I'm sure you've seen astronauts on screen and marvelled at how they seem to float around ... almost as if there were no gravity! Have you ever wondered about the things they never show on TV ... like what happens if somebody throws up? How do they go to the bathroom??

Believe it or not, these are actually important questions; they pose problems that scientists have been trying to answer for almost 40 years!

Before we show you their answers, we need to clear up a very common misunderstanding. When an astronaut in orbit is seen to be floating around his spacecraft, he is indeed 'weightless', if you mean by this, 'He would weigh nothing if he were standing on a bathroom scale'. But it is wrong to say that the force of gravity on him is zero, or that 'there is no gravity'.

He is 'weightless' the same way you would 'weigh nothing' if you jumped out of an airplane and were falling freely toward the ground. If a bathroom scale was falling freely beside you, and you tried to stand on it, it would register your weight as zero, because it's falling too. But both you and the scale are still under the pull of the earth's gravity. The force of gravity isn't zero, just the weight you'd measure on a scale.

In the space shuttle, both the shuttle and the astronauts are falling freely around the earth. That's what an 'orbit' is. Imagine you were inside a big box that someone pitched out of an airplane. You would be floating around inside the box as you and it fell together.
Rather than saying the astronauts are 'weightless', it makes more sense to say they are 'continuously falling'... from a height so great that the earth 'curves out of the way' underneath them, so they never hit the ground!
The force of gravity at their height above the earth is only slightly less than it is right here on the surface!

Astronauts train for this unsettling experience by flying as passengers in the empty cargo compartment of a large plane. (it has been a KC-135, now going to a DC-9). The plane flies upwards in a smooth arc, reducing the throttle as it climbs. The plane begins to fall in a long, smooth, parabolic path. Everyone inside the plane falls along with it; if they aren't strapped down, they float around just like they would in space. In fact, the effect is identical.
Actors (including Tom Hanks) in the movie 'Apollo Thirteen' underwent this procedure in order to film the 'weightless' scenes in the movie. The actors ended up having more time 'weightless' than many former astronauts in space ever did!

Astronauts often get sick the first time they experience 'weightlessness'. Some always get sick. This can be very unpleasant in the close confines of a spacecraft, since everything floats around, including the vomit! It tends to congeal into large spherical globules that float around the cabin with the air currents. Aside from the unpleasantness of breathing in the stuff, or having it float onto your sandwich, astronauts also have to prevent it from gumming up or shorting out the equipment. The mess is very quickly cleaned up with a vacuum cleaner... which is perfect for sucking errant bits of stuff out of the air!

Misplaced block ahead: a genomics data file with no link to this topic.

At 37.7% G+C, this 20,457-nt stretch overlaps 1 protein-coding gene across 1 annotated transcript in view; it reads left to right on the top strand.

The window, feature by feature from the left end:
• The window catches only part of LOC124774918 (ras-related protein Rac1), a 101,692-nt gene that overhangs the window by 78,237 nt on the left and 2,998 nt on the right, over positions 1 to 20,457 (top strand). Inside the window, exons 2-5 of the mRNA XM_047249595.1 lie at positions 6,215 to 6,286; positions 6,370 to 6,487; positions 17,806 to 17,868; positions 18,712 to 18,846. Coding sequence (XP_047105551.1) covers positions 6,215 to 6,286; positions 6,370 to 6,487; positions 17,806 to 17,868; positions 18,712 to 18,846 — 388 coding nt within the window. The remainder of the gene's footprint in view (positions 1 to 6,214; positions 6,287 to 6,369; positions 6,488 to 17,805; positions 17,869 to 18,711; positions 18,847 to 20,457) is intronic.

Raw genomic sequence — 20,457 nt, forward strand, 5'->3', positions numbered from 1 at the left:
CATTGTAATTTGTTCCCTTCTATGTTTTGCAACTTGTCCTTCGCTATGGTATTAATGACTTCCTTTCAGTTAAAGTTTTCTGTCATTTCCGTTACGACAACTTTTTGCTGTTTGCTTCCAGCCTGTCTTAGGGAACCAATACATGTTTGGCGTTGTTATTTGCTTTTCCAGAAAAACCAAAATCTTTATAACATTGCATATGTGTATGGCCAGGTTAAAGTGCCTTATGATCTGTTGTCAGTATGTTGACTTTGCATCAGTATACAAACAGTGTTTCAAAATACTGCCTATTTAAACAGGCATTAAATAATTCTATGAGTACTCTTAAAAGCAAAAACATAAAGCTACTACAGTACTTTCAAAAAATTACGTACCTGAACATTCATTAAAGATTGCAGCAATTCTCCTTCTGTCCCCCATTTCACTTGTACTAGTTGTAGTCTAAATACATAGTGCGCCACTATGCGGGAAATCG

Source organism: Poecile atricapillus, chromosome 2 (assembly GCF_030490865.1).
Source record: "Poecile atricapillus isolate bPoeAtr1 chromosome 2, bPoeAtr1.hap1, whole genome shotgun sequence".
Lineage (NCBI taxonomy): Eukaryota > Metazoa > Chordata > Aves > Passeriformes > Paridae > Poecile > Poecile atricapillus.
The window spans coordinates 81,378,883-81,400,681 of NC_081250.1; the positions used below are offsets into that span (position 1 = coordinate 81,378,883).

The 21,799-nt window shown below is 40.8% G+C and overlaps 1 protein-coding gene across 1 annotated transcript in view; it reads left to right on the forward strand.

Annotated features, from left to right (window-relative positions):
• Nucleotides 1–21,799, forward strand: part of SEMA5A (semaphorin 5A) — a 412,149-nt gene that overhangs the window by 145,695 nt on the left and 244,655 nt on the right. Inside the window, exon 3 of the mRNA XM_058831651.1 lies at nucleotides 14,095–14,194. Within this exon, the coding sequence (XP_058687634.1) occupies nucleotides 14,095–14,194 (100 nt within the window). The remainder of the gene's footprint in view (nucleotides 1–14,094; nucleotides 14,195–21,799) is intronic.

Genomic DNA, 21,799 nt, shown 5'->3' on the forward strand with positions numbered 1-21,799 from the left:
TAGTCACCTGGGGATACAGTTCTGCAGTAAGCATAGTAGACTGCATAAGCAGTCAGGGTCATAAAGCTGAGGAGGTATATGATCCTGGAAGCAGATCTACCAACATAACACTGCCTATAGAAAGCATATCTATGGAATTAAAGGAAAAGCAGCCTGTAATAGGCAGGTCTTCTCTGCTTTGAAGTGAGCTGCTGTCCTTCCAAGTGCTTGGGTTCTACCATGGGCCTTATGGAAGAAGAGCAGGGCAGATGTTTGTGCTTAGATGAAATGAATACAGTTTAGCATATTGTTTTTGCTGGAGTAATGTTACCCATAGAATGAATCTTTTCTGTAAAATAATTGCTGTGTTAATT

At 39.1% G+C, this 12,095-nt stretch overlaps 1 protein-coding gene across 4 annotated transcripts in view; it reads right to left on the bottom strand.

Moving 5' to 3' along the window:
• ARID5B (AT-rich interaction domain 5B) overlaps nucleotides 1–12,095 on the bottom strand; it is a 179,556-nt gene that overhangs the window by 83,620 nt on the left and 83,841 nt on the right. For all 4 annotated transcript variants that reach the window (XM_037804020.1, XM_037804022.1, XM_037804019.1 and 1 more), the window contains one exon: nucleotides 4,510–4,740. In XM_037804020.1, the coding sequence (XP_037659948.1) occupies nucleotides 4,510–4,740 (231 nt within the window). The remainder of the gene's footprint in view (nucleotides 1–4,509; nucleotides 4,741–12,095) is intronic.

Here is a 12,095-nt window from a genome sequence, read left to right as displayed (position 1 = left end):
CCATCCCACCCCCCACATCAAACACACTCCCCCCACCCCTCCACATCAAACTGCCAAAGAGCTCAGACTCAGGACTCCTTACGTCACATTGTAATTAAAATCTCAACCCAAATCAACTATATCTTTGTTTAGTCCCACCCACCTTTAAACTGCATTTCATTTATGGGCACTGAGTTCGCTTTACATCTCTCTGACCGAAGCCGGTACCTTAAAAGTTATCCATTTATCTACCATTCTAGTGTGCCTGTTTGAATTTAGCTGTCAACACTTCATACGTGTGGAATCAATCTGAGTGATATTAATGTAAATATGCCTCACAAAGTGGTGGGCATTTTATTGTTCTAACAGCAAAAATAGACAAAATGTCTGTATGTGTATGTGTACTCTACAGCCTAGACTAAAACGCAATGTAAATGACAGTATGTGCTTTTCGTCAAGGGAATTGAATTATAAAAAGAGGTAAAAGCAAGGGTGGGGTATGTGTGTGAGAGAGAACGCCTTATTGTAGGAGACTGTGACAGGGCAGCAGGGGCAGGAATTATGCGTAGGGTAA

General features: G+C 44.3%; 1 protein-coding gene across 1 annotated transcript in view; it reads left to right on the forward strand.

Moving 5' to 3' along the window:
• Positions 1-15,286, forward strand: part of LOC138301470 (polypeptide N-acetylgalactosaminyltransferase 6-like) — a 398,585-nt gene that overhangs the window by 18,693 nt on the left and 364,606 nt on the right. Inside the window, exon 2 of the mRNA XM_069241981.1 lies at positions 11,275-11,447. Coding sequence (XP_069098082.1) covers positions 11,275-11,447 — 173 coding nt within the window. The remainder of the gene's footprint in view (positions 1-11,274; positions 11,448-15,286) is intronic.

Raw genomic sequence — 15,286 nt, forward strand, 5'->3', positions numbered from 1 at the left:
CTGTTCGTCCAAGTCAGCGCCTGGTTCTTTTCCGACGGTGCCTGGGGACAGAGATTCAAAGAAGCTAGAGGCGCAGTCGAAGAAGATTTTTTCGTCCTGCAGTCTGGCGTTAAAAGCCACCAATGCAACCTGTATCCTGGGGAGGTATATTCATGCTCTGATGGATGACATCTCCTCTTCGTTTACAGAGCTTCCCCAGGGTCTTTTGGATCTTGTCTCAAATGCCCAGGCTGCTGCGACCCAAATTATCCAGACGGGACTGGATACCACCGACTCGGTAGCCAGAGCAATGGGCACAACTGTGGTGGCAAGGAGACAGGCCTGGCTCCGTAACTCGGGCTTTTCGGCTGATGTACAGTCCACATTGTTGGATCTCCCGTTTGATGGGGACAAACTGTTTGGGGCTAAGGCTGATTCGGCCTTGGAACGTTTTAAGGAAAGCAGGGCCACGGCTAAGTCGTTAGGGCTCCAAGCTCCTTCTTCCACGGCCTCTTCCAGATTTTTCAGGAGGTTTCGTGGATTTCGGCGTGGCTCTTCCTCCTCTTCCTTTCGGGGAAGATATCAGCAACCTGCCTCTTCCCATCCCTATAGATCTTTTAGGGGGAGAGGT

A liquid that the astronauts want to drink, water for instance, can be slid out of its container, where it will hang in the air in a big 'blob'. It can be sucked up with a straw inserted into the 'blob' of water!

After consuming a certain amount of liquids or solid food, all astronauts will sooner or later have to visit the bathroom.

This presents certain problems in space, as the liquid or solid waste doesn't 'fall', it just floats! (Actually, of course, it's falling with you around the earth). The earliest spacecraft allowed occupants almost no room to move around; the 'toilet' consisted of, for men, a vacuum tube that you plugged into in front, and a big bag with sticky tape around the mouth that you stuck on behind (so to speak). The arrangements were similar for women, except that the one in front went inside (and was described by many female astronauts as an 'instrument of torture').
The Shuttle's facilities were a little more up-to-date... but not much. Essentially the urine collection was done the same way, except that you can go to the tube (you don't wear it). Solid waste is collected by something that acts much like a real toilet, except the waste and flushed water are vacuumed away. It does plug up occasionally.

Probably the first real toilet will have to await the construction of a large, rotating space facility, where rotation causes a centripetal force that simulates gravity. (Imagine a tiny 'you' standing on the bottom of a bucket that someone is swinging around their head. You would feel 'heavy' in the direction of the bottom of the bucket. Amusement park ride builders know this.)
Such rotating 'space stations' might supply a sort of 'gravity' for your toilet... but then you'd have the problem of Coriolis forces...

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